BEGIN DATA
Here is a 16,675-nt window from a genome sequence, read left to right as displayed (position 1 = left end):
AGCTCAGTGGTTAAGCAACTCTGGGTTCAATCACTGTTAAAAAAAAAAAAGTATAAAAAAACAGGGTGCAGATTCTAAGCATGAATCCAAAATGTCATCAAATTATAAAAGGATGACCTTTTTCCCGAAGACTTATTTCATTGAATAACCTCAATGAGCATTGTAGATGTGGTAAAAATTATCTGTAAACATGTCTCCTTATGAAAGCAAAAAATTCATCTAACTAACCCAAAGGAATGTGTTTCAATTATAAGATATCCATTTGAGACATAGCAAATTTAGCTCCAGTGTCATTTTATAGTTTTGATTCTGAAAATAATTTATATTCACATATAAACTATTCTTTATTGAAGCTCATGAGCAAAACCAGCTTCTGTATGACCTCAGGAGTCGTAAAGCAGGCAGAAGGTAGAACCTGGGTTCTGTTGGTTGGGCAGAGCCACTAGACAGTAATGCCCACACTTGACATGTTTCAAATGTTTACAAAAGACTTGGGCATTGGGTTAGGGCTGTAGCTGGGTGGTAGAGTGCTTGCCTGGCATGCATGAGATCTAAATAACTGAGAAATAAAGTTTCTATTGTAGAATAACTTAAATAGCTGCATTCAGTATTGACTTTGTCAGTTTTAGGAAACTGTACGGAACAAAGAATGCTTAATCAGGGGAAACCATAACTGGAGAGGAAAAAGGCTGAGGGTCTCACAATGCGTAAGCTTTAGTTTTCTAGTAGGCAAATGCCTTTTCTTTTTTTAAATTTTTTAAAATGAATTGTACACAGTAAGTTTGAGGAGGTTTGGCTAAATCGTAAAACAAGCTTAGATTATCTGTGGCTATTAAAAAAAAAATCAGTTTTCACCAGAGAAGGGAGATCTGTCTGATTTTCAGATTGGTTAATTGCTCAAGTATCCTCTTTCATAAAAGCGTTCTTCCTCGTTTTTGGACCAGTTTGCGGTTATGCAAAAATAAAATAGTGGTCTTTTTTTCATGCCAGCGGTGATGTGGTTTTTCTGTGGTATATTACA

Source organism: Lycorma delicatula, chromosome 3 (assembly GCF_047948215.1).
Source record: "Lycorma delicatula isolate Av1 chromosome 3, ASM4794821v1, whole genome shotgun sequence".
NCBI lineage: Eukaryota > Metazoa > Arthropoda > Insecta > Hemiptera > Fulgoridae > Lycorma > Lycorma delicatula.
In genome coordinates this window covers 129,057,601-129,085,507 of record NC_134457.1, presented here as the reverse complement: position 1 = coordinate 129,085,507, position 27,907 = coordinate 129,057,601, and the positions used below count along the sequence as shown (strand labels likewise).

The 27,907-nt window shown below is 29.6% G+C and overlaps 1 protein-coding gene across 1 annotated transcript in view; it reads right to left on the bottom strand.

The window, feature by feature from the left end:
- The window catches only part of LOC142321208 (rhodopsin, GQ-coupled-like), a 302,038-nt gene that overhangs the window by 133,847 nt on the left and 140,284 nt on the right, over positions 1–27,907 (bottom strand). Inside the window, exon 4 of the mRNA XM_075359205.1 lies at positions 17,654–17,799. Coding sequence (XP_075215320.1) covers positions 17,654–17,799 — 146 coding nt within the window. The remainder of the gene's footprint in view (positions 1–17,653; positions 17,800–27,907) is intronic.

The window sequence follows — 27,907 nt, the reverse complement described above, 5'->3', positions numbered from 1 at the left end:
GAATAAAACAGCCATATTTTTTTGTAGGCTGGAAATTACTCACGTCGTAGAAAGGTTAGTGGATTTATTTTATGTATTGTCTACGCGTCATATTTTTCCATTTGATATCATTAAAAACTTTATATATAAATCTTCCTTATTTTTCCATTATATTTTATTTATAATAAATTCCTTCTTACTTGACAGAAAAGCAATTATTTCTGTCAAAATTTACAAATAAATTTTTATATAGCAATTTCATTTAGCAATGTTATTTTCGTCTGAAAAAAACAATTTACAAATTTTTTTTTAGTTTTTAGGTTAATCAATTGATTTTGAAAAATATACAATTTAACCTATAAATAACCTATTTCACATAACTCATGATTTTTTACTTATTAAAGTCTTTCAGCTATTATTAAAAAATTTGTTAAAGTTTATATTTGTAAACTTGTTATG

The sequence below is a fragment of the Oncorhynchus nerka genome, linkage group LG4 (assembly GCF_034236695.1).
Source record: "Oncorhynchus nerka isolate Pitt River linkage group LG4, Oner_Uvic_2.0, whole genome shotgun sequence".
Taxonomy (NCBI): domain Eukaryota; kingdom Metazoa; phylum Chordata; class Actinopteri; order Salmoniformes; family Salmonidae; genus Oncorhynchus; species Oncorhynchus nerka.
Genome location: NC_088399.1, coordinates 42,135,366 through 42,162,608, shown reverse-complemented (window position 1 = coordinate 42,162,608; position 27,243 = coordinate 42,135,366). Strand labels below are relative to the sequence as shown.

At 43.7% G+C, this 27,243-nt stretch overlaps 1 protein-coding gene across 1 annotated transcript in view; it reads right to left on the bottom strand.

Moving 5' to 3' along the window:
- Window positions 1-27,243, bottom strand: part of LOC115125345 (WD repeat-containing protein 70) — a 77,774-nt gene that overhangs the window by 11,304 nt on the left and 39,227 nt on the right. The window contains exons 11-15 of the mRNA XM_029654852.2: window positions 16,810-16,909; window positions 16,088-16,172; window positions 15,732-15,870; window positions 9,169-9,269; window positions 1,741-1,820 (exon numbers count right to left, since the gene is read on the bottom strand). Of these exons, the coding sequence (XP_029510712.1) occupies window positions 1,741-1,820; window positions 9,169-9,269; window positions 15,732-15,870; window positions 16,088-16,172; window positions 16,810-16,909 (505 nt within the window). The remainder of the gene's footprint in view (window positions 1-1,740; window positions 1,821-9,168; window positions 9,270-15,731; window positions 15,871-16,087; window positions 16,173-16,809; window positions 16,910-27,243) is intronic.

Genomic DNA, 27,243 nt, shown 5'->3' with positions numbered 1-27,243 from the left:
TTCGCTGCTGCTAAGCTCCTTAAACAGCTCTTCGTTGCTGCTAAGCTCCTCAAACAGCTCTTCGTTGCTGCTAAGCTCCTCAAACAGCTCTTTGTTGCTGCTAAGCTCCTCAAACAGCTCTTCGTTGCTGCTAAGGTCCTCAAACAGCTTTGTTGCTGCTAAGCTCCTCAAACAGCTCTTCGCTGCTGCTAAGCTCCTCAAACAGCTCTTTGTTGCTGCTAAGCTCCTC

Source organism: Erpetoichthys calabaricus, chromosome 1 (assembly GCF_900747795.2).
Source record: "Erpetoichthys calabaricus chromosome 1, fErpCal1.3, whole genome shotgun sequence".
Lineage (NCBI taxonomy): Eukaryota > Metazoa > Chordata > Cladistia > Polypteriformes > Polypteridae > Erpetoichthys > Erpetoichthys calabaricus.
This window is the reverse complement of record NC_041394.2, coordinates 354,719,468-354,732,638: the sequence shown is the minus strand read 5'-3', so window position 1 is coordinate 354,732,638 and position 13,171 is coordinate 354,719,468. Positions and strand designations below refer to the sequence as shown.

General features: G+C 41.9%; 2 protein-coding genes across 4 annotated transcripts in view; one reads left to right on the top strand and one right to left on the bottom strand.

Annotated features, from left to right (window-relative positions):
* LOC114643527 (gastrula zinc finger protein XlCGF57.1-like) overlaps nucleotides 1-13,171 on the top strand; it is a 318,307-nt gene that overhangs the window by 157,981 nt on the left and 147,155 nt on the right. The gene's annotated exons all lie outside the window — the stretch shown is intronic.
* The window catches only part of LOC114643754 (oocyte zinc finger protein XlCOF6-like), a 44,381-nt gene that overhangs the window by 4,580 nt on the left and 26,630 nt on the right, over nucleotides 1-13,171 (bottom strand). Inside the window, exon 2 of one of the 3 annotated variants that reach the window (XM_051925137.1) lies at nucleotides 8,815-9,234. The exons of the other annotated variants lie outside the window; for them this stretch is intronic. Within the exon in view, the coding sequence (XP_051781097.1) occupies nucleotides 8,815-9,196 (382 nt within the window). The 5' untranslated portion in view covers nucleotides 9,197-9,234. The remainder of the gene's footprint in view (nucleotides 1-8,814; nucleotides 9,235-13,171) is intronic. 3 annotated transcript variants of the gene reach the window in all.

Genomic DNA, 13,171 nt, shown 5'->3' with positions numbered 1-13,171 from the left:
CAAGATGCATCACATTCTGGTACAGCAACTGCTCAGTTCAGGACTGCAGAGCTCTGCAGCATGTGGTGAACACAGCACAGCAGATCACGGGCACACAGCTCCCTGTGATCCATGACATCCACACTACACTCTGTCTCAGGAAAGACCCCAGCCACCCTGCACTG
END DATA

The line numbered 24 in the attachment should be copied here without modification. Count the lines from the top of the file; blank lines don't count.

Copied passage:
This window is the reverse complement of record NC_041394.2, coordinates 354,719,468-354,732,638: the sequence shown is the minus strand read 5'-3', so window position 1 is coordinate 354,732,638 and position 13,171 is coordinate 354,719,468. Positions and strand designations below refer to the sequence as shown.